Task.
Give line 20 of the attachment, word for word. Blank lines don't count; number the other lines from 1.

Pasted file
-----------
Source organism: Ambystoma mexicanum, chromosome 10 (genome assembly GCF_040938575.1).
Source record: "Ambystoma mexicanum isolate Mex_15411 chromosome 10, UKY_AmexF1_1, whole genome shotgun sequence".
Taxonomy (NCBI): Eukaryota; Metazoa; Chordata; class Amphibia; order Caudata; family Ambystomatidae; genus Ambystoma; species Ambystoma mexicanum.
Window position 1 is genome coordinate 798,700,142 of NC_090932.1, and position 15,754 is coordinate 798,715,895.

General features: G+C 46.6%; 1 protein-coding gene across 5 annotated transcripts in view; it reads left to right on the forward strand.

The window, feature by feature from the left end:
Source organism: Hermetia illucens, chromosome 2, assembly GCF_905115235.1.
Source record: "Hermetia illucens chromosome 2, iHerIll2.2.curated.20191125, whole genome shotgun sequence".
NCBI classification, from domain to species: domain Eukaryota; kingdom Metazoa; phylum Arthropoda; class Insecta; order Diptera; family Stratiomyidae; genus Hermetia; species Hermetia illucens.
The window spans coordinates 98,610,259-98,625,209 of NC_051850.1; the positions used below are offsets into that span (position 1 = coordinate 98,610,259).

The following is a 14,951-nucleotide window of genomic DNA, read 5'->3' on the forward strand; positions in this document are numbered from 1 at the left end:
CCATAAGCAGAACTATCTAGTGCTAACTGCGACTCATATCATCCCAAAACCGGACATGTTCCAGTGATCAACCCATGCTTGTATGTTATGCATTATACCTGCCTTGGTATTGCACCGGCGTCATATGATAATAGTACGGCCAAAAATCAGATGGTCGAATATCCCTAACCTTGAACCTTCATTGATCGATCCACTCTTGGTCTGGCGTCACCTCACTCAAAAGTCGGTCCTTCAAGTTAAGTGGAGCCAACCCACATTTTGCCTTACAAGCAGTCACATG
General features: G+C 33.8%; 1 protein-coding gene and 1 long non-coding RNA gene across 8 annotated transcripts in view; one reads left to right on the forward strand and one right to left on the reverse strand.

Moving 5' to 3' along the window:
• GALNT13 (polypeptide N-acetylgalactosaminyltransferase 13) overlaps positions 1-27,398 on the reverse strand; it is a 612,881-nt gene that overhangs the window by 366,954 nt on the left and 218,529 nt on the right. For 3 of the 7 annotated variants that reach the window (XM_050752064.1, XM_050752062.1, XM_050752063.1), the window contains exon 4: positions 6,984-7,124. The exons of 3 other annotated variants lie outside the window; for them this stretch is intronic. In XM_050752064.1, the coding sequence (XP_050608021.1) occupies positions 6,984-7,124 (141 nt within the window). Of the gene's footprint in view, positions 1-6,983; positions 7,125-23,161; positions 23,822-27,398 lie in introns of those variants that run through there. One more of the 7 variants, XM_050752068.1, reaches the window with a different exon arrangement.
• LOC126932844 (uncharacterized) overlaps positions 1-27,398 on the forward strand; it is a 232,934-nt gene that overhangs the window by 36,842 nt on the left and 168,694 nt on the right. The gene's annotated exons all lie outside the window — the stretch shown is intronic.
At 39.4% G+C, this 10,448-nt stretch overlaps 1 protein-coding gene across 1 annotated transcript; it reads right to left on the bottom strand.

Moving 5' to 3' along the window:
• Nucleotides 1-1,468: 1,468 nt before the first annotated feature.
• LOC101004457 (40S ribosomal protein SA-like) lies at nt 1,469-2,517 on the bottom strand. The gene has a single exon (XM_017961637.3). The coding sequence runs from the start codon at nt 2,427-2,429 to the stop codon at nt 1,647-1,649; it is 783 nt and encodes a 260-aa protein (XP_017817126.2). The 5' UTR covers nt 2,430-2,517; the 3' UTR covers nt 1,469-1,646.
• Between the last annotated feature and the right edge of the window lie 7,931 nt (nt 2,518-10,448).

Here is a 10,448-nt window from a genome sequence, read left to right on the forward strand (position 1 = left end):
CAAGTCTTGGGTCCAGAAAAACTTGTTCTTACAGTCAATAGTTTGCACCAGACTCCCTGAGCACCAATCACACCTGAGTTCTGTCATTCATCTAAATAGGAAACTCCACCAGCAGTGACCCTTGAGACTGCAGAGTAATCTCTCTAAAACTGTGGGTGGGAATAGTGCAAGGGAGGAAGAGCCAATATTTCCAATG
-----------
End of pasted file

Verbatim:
• LOC101004457 (40S ribosomal protein SA-like) lies at nt 1,469-2,517 on the bottom strand. The gene has a single exon (XM_017961637.3). The coding sequence runs from the start codon at nt 2,427-2,429 to the stop codon at nt 1,647-1,649; it is 783 nt and encodes a 260-aa protein (XP_017817126.2). The 5' UTR covers nt 2,430-2,517; the 3' UTR covers nt 1,469-1,646.